Updated: Oct 15, 2019
Delivered at First UMC Clairton, Pine Run UMC, & Glassport UMC. Just a reminder, this is pretty much a transcript of the sermon, so it's written as I spoke it, not how it would be written it for publication.
Scripture: Luke 12:13-21
As a new preacher, I’ve found the Methodist lectionary helpful. For those of you that don’t know, the Methodist church, and many other churches for that matter, suggest scriptures for each week. Over the next three weeks, all of the lectionary scriptures have to do with justice. Justice is a constant theme in the Bible. The entire Christian narrative is one of redemption – and justice is something that we as United Methodist have decided to place in a high place of value and in this passage, we see a very clear illustration of God’s intent for our resources.
Has Pastor ever told you that I am a millionaire? In fact, I have an estimated worth of over 550 million dollars.
As many of you know I love Zimbabwe. I had the amazing opportunity to go to the country in 2014 as part of our conference’s first ZimCamp trip and recently because of your efforts to lift youth up, our scouting ministry was able to connect with the scouts in Zimbabwe to create a partnership that will last at least until 2022. But in my hand, I hold millions of dollars. At one point after the Zimbabwean revolution, Zimbabwe was known as the breadbasket of Africa. It was a shining light on the continent for their ability to have industry, a stable currency, and a government that was perceived to represent the interests of the people. But then, very poor decisions were made by their dictator including hyperinflating the currency to pay off the country’s debt. What wealth people built up became worthless in a matter of months. Savings were worthless. Property was worthless. The economy crashed. The currency that I showed you became worth about $1 or whatever value a tourist would give it at a market. The stability that money had offered was gone.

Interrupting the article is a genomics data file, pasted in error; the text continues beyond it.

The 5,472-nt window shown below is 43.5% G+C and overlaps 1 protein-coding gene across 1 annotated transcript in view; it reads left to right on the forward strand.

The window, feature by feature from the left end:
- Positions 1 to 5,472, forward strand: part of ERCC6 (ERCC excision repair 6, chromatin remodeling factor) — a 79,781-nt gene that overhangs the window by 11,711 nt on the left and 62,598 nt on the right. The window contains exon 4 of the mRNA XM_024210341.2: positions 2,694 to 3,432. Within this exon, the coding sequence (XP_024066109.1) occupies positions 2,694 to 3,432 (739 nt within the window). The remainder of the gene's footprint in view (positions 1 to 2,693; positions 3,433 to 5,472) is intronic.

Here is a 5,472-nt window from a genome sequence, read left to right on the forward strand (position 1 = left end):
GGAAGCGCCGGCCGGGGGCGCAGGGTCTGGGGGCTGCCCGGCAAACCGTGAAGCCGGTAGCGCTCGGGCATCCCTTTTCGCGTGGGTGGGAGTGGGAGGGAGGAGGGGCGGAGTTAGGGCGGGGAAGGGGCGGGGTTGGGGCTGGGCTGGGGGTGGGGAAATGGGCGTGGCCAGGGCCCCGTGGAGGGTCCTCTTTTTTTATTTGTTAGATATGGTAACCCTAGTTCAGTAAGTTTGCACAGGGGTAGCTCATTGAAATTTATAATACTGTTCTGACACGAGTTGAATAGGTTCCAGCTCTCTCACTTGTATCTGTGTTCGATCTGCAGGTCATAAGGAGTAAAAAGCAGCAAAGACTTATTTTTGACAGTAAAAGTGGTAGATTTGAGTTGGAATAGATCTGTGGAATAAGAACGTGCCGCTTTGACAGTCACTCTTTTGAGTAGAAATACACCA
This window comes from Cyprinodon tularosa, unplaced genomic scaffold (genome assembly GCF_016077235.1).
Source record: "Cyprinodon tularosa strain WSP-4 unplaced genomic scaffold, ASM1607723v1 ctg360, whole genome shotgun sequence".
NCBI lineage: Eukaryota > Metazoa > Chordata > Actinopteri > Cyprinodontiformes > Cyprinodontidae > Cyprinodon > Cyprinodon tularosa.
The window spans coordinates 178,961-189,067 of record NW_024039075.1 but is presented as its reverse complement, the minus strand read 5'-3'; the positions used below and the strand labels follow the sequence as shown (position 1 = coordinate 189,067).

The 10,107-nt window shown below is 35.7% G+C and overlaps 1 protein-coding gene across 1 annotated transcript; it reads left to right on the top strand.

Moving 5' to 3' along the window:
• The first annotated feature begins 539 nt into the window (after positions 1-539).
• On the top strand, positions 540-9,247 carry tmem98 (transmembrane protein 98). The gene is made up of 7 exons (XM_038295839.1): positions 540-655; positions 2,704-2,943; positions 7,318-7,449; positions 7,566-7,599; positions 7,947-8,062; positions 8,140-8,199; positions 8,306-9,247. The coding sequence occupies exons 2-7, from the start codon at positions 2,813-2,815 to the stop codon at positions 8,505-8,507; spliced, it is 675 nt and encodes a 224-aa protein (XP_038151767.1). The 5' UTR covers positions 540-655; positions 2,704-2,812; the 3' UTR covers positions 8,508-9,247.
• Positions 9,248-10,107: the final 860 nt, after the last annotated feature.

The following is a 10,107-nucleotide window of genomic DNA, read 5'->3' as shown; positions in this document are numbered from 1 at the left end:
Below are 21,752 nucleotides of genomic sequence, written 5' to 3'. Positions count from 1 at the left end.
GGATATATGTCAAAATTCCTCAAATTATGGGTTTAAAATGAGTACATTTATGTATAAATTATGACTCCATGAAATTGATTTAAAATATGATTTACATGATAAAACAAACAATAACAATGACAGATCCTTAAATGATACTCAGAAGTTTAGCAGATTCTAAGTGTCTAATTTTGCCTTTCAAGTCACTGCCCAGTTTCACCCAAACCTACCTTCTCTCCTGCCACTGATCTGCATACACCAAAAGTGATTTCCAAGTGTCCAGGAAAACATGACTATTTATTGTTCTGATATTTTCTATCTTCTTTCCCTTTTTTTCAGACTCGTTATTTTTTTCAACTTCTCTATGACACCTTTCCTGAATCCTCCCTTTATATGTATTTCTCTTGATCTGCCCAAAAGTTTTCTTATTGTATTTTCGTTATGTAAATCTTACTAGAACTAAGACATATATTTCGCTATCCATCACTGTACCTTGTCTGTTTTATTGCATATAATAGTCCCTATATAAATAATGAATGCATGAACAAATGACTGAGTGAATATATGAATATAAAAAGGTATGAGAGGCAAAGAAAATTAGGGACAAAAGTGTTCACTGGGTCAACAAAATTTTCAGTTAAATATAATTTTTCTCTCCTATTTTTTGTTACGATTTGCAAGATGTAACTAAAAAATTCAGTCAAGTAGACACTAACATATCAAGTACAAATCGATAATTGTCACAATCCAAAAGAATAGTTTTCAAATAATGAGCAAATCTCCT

In the United States we put a very high value on what people do for work. It’s how we identify ourselves to strangers. It’s often determines how we dress and how we act. It often determines or social group and our ability to influence others. Many even have biases against certain career fields. We don’t think of construction workers the same way that we think of CEOs. We don’t look at sanitation workers the same way we look at the white-collar workers that work in the same building. We let income define the way we view our fellow.
It is my belief that this is the case because as a society we have placed a very high value on making money. We call people who have made more money, “more successful,” we envy those who have larger houses than our own, better brands of clothes than we wear every day, and better 401ks and retirement plans. And it is a difficult thing because there is some truth to the perception that money provides us with some sort of security. I’ve met people that will likely never retire. I’ve met people who struggle daily to meet their needs living off of a fixed income. And in many ways, I think we all sympathize with the man asking the question. If we felt cheated out of income, we would likely seek this perceived justice.
The trouble with this belief is that money is not a secure thing. It is so finite. It constantly changes its value in the eyes of humans and has never had any value in the eyes of the Kingdom of God.